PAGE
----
After a good buffet breakfast, we booked into a hotel in Péronne, then set off to look round Arras.
Click here to see photos of Arras
The town of Arras has two big squares, the first (Grande Place) has a very extensive market. Each square has rows of identical neat gabled houses on each side. We found a good plave to lock up the tandem under the arcade in front of the very impressive gothic Town Hall.
We visited the Bores - subterranean passages (named after the Latin word for mouth). These passages are cut into the chalk. There were quarries in 12th C and later, but they were abandoned, apart from being used for storage (it's cool down there). During WW1 the army hid down there and then extended the passages to get behind the German lines on the east of the town. NZ troops dug the tunnels. During WW2, people hid in them.
After the Bores, we went (by lift) up a very high belfry of the Town Hall and were rewarded by a view over the town and further. Then a quick look round the 19 C church which has a painting by Peter Paul Rubens.
After leaving Arras we passed many WW1 cemetries, had picnic at Hamelincourt and went through the battlefield of the Somme. The battle of the Somme which lasted from July to November 1916, was among the largest battles of the First World War. There were more than 1.5 million casualties.
We followed the ramparts and thenentered the town of Péronne via the old castle and soon found the Hostellerie des Remparts, (2* Logis de France), where we were shown to a good room. The war history theme is emphasised by a figure of a soldier in the entrance way (photo on left). The Town Hall is shown on the right.
The museum Historial de la Grande Guerre is within the walls of the old castle illustrates the stages of WW1, which was so prominent in the hsitory of this area of France. Over several years a stalemate existed between the opposing sides. The information outside the museum indicated the numbers of soldires from each participating Allied Country killed in WW1. We were shocked by the numbers of Australians and New Zealanders considering they had come right across the world.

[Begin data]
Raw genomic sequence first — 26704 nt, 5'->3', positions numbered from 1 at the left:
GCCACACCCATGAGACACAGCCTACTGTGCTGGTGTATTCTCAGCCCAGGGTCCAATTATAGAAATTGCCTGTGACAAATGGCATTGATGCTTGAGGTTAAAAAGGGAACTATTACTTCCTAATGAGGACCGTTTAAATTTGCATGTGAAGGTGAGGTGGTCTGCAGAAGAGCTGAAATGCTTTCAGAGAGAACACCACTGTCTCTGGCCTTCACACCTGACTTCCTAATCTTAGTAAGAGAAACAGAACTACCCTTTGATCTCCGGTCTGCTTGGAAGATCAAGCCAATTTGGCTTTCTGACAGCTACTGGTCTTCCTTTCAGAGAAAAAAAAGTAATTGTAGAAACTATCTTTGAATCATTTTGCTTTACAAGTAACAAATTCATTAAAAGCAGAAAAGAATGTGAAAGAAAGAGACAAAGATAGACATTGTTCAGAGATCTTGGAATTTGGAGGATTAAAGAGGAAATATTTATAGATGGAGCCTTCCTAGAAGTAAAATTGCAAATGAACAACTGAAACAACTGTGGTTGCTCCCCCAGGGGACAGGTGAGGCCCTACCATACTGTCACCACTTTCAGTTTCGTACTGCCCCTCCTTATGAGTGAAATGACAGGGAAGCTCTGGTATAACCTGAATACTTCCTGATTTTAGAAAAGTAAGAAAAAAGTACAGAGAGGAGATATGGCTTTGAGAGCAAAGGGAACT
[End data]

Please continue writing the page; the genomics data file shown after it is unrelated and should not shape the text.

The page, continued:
During our evening meal we chatted with a couple from Melbourne who had come over to see Aussie war graves.
Laon is a small hilltop town which is visible in the distance from the autorout. We had spotted it several times when we used to drive to Grenoble. In planning this trip, we were determined that Laon should be on our route. We leaft Péronne soon after 9 am and arrived in Laon at 5pm. Today's route followed the River Somme out of Péronne (photo on left below). We crossed the river twice and eventually moved away eastwards in a line following the Canal of St Quentin which joins the Somme somewhere near the village of Ham.
We were amazed to find a small town with the name of 'Y'. We then bought lunch in Ham where most of the shops were closed, but we found an active bakery where we purchased good tourtes from a bakery where the staff seemed very happy, particularly when selling gateaux.
The photo on the right above shows the good picnic place by the Canal of St Quentin where we watched a sailing boat on the way up the lock.
We encountered a children's cycle race at Beautor before toiling up a very big hill into the village of Saint-Gobain where passed a big glass factory and then stopped for an ice cream at another very friendly bakery. During the industrial revolution, people in Saint-Gobain started making glass and developing new techniques for its manufacture. The business expanded world wide, but is known by the name of this village.
We had a very enjoyable ride through the attractive forest of Saint-Gobain, leaving it to Cessieres on the eastern side. Then we rode a long flat road to the outskirts of Laon. Finally we had to mount an immense hill into Laon. The Hotel la Bannière de la France was just at the top on the left, on the verge of the old town. The hotel building is about 300 years old and the welcome was friendly: parking the tandem seemd a normal requirement.